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Is the “Low Sodium Defense” The New Twinkie Defense?

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No. And, come to think of it, the “Twinkie Defense” isn’t really a real thing, either (more on that later).

Anyway, a man in Michigan is currently facing trial for the murder of his own mother. His lawyer has told the media that he plans to claim that a sodium imbalance caused him to become delusional, and that he should be found not guilty by reason of temporary insanity (also reported here).

I predict that this case is going to lead to a lot of outcry about our “broken justice system,” with pundits decrying how easy it is to squirm away from justice with an insanity defense. This makes for good television. Between the 24-hour news cycle and indignation apparently becoming our national pastime, we’re always looking for new things to get mad about. However, perhaps we should find things that are actually worth getting mad about, because the insanity defense most definitely does not fit the bill.

For reasons that still aren’t clear to me, the insanity defense has gotten a really bad rap in recent decades. I’m really not sure why. After all, in our criminal justice system, most crimes have an element of intent: in order to convict a defendant, the prosecution must show that they acted with mens rea (“guilty mind”), in addition to proving that they actually engaged in the unlawful conduct they’re accused of. This mens rea typically takes the form of intent (i.e., in addition to showing that the defendant engaged in the unlawful conduct they’re accused of, it must be shown that they intended to engage in that conduct).

If a person’s mind is so warped that they are unable to act with any form of intent, or to understand the nature of their actions, and they’re able to prove this, they cannot, by definition, commit murder. This is because there is no intent to kill when they act. Such a person is obviously not as morally culpable for their actions, no matter how serious the harm is.

That’s not to say that you can’t take legal action against such people. If a person is found not guilty by reason of insanity, they are typically committed to a mental institution. This is not to punish them, but simply to protect society from any future violent conduct they might engage in. A person committed in this way can remain in the mental institution until they are deemed to no longer pose any threat to themselves or others. In some cases, this might never happen, which means that the patient can be institutionalized indefinitely, perhaps for a longer period than the prison sentence they would serve if convicted.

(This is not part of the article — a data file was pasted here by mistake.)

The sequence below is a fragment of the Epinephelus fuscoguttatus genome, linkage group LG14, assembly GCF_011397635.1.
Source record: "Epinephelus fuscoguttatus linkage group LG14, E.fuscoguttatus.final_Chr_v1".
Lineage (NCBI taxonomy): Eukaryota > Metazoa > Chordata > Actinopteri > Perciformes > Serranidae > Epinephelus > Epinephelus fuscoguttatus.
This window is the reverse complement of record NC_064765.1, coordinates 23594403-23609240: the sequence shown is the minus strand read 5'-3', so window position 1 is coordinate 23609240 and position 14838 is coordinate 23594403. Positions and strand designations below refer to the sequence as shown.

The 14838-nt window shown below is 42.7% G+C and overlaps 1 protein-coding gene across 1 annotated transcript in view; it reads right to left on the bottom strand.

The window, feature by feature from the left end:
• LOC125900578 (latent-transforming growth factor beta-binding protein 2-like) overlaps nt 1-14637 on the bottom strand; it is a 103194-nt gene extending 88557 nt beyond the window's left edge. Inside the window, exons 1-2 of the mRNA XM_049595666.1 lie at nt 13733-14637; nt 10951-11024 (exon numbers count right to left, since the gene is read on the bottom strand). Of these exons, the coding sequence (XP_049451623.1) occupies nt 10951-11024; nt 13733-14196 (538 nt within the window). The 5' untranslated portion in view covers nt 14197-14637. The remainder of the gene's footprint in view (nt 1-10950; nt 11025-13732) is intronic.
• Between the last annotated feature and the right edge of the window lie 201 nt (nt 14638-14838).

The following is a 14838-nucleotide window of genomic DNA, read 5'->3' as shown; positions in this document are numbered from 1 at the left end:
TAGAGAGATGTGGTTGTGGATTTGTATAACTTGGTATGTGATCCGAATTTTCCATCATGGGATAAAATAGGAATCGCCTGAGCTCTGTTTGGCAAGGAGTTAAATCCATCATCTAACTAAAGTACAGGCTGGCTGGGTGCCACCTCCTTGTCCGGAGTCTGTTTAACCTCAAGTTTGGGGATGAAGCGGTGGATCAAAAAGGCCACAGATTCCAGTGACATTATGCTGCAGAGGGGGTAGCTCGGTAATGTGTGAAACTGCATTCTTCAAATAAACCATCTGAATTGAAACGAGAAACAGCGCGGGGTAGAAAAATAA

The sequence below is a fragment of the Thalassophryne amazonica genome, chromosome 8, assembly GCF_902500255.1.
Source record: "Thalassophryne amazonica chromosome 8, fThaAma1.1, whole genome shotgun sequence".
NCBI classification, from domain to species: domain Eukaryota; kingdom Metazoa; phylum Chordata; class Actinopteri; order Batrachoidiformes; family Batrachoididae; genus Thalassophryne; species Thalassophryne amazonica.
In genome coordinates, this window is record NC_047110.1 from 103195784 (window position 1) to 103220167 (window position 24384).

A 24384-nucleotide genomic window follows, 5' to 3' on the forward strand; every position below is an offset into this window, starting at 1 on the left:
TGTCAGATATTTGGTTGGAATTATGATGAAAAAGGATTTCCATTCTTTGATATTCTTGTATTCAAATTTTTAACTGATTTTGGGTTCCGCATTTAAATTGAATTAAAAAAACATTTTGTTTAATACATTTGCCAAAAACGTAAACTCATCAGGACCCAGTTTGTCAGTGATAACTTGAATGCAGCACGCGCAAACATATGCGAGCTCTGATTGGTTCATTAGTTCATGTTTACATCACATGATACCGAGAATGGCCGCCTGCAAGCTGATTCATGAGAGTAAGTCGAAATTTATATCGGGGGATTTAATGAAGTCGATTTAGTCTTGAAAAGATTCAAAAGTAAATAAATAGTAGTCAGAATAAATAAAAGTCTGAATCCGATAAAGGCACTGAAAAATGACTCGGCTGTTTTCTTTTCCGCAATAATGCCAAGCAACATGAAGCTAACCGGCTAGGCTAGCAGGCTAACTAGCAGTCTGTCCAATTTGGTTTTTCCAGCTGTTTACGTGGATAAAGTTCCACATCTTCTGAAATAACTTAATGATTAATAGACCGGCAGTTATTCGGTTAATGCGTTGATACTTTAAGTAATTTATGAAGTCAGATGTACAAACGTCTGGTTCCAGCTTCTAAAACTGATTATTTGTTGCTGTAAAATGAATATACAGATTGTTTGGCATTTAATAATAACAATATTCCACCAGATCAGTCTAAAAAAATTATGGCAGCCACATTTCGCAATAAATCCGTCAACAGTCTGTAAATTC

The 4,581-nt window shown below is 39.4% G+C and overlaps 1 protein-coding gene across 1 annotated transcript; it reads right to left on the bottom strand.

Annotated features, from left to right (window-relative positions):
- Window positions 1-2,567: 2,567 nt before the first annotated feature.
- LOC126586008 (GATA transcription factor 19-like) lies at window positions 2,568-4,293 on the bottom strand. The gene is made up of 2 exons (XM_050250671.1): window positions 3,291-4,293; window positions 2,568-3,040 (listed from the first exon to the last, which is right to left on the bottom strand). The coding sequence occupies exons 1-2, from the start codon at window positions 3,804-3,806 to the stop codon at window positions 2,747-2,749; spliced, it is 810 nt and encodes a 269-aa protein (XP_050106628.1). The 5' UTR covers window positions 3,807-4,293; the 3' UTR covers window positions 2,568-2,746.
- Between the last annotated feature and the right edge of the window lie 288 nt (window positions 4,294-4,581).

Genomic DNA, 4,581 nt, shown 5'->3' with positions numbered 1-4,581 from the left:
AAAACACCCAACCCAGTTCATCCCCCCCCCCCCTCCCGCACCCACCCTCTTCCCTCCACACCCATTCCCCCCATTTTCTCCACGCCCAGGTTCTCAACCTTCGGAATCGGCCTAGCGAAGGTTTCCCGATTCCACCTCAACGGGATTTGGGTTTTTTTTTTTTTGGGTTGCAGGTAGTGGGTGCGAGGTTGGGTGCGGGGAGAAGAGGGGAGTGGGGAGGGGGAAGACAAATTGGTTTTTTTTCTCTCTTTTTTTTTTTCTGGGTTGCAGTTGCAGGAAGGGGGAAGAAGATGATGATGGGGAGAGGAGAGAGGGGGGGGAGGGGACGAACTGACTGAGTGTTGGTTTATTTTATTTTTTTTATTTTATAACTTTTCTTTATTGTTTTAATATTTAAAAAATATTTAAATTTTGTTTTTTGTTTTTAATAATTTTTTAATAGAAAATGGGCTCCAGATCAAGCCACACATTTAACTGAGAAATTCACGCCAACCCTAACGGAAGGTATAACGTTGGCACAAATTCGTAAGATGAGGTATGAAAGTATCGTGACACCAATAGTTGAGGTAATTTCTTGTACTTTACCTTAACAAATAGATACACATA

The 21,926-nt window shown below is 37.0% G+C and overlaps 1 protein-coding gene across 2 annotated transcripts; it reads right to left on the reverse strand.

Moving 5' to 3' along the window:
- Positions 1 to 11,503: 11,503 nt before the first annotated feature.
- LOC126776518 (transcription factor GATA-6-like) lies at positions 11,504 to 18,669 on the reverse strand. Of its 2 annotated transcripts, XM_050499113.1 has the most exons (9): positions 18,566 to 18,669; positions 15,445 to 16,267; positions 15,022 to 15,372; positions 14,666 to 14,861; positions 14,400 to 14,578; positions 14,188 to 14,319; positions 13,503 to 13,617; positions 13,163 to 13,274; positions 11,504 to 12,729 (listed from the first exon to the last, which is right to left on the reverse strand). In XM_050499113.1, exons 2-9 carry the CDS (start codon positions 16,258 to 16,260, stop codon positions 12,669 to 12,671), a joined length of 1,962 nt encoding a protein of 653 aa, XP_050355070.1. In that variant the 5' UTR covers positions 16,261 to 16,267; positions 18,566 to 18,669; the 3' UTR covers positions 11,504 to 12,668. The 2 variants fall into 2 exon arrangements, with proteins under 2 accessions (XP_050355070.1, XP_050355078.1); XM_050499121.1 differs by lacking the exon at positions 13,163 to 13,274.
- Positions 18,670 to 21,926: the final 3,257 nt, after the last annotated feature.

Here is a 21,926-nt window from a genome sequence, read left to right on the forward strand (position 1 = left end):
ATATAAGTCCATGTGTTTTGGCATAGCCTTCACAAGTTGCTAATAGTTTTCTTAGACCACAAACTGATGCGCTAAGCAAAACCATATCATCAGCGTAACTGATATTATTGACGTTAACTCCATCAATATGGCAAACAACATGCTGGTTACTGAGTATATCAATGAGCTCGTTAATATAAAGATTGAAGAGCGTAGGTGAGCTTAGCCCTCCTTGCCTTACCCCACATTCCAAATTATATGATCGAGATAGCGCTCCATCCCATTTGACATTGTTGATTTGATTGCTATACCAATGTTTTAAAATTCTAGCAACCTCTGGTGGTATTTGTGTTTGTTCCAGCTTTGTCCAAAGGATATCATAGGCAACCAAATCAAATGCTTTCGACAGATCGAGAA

So, being found not guilty by reason of insanity is definitely not the ticket to freedom that some people seem to think it is. Furthermore, the insanity defense is successful in a tiny, tiny minority of cases. The insanity defense is only raised in less than 1% of all criminal trials in the United States. And, when the defense is employed, it’s only successful 25% of the time. This means that criminal defendants are found not guilty by reason of insanity in less than one quarter of one percent of all cases.  This is party because the insanity defense is extremely difficult to prove. As with all affirmative defenses, the burden of proving the facts necessary to establish an insanity defense rests entirely on the defendant.

An insanity defense requires far more than a simple showing that the defendant suffers from a mental illness. However, mental illness is a necessary (but not sufficient) element.

In order to succeed in an insanity defense, it must be shown that the defendant suffers from a “mental disease or defect” – basically a mental illness. It must further be shown that the mental illness is so severe that it either renders a person incapable of conforming their conduct to the law, or of understanding the nature and consequences of their actions. This is a very high hurdle.

However, it seems that, whenever there’s a case that involves an insanity defense, and has even slightly unusual facts, people jump on it, and wildly misconstrue the facts. In this case, I have no doubt that this man’s sodium imbalance will morph into “a low-sodium diet” once it’s been filtered through the blogosphere, and made its way into the ultimate den of anti-factualism: chain emails.

It’s not as if there isn’t precedent for this. Remember the “Twinkie Defense?” When John White killed San Francisco Supervisor Harvey Milk, and mayor George Moscone, he was convicted of manslaughter, rather than murder, on the basis of “diminished capacity” (similar, but not identical, to the insanity defense). And some of the evidence that supported this defense involved White’s consumption of junk food.